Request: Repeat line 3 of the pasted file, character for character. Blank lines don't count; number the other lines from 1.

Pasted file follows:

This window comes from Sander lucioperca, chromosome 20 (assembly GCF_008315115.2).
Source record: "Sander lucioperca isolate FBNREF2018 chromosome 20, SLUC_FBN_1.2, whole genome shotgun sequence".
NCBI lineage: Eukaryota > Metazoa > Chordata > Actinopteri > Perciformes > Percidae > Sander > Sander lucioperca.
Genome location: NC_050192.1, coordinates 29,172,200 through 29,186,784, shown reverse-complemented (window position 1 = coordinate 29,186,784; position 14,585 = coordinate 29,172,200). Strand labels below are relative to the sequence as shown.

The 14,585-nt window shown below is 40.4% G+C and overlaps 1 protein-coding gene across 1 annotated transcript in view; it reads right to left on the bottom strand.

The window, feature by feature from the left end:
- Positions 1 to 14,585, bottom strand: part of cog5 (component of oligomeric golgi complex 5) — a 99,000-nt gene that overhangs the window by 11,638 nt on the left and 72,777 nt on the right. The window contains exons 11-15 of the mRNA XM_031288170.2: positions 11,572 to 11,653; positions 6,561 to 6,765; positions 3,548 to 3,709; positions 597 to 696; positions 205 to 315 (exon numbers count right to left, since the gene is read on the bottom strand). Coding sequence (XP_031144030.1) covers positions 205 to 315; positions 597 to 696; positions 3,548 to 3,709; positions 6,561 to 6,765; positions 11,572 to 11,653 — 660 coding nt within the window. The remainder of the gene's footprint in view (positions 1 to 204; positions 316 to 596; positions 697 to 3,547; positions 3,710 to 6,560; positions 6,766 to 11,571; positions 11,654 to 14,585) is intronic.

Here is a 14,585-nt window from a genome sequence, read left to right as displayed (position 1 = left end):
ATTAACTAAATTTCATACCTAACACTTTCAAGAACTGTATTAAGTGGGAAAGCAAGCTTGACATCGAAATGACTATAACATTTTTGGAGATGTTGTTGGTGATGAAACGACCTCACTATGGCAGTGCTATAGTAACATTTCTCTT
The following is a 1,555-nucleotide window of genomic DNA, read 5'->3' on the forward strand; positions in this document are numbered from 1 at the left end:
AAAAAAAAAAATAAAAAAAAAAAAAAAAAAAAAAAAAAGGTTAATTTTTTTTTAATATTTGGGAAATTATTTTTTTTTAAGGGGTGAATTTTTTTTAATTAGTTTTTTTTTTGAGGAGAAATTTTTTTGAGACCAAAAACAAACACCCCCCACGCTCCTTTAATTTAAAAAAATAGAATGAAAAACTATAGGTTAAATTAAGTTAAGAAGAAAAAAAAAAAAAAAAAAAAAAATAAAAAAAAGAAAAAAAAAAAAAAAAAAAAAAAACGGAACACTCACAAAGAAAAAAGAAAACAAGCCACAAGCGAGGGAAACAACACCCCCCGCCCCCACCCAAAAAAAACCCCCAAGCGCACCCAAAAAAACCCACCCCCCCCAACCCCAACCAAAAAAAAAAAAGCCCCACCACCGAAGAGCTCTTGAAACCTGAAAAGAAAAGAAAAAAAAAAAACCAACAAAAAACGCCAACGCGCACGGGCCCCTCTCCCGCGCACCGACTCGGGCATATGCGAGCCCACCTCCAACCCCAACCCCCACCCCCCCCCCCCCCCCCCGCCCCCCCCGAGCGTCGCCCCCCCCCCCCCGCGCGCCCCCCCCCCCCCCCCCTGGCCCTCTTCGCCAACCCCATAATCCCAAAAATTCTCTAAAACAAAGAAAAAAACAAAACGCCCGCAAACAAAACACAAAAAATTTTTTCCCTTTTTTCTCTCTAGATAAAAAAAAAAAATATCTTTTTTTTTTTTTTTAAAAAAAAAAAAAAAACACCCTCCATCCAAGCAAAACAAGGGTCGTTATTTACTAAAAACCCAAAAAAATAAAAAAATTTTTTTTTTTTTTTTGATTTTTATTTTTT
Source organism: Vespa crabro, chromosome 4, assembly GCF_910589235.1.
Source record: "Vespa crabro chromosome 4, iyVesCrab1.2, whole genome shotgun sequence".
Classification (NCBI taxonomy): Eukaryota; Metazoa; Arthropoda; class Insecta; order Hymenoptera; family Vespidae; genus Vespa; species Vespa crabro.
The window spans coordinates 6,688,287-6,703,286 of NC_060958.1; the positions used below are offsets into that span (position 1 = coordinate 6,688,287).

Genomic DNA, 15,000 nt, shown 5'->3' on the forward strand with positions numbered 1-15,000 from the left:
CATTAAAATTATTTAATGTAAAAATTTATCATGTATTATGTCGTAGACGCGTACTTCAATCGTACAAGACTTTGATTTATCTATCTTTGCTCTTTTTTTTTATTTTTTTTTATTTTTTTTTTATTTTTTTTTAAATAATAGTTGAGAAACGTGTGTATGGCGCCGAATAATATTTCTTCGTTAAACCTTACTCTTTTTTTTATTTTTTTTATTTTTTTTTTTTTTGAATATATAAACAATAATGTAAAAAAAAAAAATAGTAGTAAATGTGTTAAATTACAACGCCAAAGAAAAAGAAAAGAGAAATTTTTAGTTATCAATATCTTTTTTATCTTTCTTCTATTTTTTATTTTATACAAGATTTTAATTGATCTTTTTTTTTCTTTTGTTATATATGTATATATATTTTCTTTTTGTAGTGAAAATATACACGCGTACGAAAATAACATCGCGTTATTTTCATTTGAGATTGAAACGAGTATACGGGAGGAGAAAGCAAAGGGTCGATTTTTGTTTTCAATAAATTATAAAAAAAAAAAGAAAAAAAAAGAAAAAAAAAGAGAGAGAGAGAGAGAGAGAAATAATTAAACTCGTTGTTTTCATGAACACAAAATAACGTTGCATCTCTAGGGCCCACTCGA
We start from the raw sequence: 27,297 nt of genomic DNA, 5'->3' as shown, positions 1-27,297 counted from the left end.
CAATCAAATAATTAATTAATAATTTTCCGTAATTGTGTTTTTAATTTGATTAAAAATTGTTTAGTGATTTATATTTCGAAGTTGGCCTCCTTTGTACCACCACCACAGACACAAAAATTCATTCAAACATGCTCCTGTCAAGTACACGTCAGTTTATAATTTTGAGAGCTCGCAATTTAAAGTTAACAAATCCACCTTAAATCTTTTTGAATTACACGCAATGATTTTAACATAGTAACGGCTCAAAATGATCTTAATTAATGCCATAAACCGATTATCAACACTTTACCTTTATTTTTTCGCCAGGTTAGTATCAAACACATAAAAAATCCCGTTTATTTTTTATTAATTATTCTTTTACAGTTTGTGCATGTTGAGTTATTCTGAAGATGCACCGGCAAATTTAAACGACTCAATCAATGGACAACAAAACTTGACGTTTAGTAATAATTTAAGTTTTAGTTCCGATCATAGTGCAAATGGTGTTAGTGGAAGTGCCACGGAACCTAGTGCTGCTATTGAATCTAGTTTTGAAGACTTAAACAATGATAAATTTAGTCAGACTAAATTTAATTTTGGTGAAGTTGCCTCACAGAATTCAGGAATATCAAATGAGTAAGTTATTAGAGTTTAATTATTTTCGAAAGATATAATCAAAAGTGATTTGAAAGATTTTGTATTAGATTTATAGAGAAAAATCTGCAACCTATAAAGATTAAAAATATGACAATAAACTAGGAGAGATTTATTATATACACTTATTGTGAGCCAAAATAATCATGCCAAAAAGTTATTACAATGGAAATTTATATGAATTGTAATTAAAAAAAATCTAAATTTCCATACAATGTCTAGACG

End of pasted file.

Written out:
NCBI lineage: Eukaryota > Metazoa > Chordata > Actinopteri > Perciformes > Percidae > Sander > Sander lucioperca.